Assessing the risks associated with internal erosion phenomena in aging embankment dams: a New Zealand perspective

Assessing the risks associated with internal erosion phenomena in aging embankment dams: a New Zealand perspective.
Crawford-Flett, K.and Haskell, J.
In: ICSE 2016 (8th International Conference on Scour and Erosion), 12-15 September 2016, Oxford, UK. (2016)

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Abstract:Earth embankment dams form a vital part of New Zealand’s hydropower, agricultural, and water supply infrastructure. The challenges faced in the management of aging embankment dams are compounded by factors specific to New Zealand, including large variability in soil types and the highly tectonic environment in which the dams are located. Internal erosion, triggered by both seismic and non-seismic events, is considered one of the primary risks to New Zealand embankment dams. Spurred by the recent Canterbury Earthquake Sequence, hydropower asset owners in New Zealand have expressed a need for improved guidance for the evaluation of embankments (1) following significant earthquake ground motions, and (2) from a whole-life perspective. This study considers the applicability of existing empirical methods to assess the potential for internal erosion in the New Zealand context. Two distinct mechanisms of internal erosion are considered: (1) internal instability, and (2) filter incompatibility. Four existing empirical geometric methods were used to assess the potential for internal instability in 19 widely-graded New Zealand soils. One existing method was found to be mathematically ineffectual with respect to the widely-graded soils considered in this study and all methods lack reliable verification using volcanic soils. Existing screening methods suggest that a number of glacial, alluvial, and volcanic materials used in construction of New Zealand’s large earth dams may be susceptible to some degree of internal instability phenomena, irrespective of seismic hazard. Secondly, a case-study concerning a common type of widely-graded base-filter soil interface demonstrates ambiguous analysis results arising from overlap in No Erosion and Excessive Erosion thresholds. Uncertainties in interpretation could be resolved by the future development of statistical guidelines for filter assessment. With regard to both internal instability and filter incompatibility mechanisms, the applicability of existing empirical analysis techniques to New Zealand soils appears limited due to a lack verification for the diverse geological range of fill soils encountered. In addition, existing stability thresholds have not been verified for long-term or seismic loading conditions inherent in the New Zealand context. This study highlights significant shortcomings in the applicability of existing screening methods used to assess the potential for internal erosion in New Zealand soils.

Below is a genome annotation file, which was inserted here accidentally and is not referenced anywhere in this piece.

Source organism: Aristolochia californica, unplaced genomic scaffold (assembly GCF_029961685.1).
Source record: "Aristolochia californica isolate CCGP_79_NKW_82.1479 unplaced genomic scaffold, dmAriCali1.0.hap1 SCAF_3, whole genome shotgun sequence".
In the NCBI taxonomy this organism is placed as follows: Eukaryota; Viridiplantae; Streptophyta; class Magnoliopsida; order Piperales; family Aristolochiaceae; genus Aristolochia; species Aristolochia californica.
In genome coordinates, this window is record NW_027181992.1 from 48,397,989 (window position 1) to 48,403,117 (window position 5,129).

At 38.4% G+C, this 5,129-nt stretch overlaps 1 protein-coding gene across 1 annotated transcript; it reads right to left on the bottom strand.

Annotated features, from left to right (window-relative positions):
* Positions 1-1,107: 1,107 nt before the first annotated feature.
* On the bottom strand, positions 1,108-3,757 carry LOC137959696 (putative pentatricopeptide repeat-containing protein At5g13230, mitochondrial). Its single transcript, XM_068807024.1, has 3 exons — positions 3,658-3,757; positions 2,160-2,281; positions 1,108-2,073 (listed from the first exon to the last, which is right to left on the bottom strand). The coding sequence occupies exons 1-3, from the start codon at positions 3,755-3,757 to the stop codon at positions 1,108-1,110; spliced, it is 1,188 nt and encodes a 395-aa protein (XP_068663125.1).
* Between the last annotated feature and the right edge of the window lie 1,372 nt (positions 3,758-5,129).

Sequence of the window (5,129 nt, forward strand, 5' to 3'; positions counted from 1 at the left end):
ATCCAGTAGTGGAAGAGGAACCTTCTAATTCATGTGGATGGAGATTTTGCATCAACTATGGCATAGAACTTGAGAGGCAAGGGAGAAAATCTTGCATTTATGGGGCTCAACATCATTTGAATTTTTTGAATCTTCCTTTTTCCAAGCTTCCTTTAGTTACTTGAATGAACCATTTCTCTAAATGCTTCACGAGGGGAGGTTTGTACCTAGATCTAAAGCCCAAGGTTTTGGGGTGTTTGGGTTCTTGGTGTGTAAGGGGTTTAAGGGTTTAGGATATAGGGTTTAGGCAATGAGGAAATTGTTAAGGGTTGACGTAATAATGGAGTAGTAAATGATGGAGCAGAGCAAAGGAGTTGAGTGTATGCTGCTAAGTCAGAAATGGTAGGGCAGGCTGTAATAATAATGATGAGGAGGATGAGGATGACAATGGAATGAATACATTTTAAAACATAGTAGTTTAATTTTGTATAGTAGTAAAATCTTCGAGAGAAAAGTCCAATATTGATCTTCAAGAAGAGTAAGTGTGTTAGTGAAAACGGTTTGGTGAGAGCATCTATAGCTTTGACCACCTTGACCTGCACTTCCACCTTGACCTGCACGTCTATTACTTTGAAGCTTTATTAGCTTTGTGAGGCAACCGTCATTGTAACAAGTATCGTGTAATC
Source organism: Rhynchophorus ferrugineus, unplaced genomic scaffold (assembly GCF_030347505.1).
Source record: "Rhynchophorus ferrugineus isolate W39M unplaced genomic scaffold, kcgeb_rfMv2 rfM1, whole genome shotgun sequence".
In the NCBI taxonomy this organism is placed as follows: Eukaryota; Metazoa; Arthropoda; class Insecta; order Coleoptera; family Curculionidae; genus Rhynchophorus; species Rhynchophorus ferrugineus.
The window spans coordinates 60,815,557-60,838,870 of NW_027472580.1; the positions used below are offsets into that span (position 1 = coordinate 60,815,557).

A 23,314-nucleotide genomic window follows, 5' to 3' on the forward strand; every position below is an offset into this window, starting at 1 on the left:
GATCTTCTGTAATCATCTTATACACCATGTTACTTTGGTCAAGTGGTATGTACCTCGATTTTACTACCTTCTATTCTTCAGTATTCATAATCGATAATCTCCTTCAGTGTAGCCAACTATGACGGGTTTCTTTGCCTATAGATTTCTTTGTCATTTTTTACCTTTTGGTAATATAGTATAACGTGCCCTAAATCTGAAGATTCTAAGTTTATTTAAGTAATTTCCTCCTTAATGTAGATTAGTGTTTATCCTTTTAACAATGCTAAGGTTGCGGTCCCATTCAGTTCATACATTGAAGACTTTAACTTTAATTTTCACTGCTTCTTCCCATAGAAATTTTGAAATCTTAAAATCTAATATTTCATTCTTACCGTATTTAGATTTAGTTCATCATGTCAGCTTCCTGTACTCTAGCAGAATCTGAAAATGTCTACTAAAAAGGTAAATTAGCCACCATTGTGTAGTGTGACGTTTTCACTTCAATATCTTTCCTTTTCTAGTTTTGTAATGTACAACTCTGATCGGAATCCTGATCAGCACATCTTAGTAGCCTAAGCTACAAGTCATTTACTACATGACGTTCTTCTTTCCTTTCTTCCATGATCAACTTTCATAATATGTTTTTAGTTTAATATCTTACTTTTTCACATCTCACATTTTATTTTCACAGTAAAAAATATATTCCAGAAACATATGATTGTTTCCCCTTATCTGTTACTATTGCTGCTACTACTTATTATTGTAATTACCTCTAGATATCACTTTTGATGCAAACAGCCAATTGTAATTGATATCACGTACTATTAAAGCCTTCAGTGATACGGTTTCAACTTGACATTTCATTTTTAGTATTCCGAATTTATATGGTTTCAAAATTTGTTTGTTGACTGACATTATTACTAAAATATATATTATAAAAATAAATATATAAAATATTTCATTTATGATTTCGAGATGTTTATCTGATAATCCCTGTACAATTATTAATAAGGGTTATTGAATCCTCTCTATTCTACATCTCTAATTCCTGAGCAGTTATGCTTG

Item Type:Conference or Workshop Item (Paper)
Subjects:Coasts > Sediment transport and scour
ID Code:1635
Deposited On:08 Nov 2018 13:47
Last Modified:08 Nov 2018 13:47

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